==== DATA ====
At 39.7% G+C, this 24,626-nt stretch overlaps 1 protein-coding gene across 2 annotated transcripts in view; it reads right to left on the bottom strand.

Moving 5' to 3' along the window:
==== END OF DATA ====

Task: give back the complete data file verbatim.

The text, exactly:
At 39.7% G+C, this 24,626-nt stretch overlaps 1 protein-coding gene across 2 annotated transcripts in view; it reads right to left on the bottom strand.

Moving 5' to 3' along the window: